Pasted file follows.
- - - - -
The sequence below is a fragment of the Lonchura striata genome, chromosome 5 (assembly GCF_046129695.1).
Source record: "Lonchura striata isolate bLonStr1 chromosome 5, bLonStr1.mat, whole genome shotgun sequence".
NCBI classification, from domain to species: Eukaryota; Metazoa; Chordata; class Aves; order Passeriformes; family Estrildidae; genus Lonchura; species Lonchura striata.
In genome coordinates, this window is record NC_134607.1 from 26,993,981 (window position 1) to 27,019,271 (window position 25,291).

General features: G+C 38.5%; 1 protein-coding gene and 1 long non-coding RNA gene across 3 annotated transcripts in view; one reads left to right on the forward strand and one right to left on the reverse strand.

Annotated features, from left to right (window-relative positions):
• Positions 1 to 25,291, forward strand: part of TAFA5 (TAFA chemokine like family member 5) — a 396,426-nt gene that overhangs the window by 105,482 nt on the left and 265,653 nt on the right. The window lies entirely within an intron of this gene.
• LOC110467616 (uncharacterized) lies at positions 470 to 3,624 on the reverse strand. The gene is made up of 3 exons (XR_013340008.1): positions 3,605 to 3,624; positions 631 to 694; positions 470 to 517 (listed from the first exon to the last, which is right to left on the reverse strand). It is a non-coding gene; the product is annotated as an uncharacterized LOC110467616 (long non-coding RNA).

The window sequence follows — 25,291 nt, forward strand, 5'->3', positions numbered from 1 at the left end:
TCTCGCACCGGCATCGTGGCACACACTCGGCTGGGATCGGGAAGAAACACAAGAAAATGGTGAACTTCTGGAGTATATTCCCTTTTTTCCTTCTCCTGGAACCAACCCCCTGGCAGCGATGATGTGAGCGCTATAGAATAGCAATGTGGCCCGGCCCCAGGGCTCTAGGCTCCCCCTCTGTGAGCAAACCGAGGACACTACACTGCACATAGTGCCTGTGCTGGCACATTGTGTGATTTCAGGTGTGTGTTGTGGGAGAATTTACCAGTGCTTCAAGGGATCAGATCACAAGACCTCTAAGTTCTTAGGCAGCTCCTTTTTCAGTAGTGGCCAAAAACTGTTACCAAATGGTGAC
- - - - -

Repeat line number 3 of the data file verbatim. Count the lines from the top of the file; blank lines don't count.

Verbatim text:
NCBI classification, from domain to species: Eukaryota; Metazoa; Chordata; class Aves; order Passeriformes; family Estrildidae; genus Lonchura; species Lonchura striata.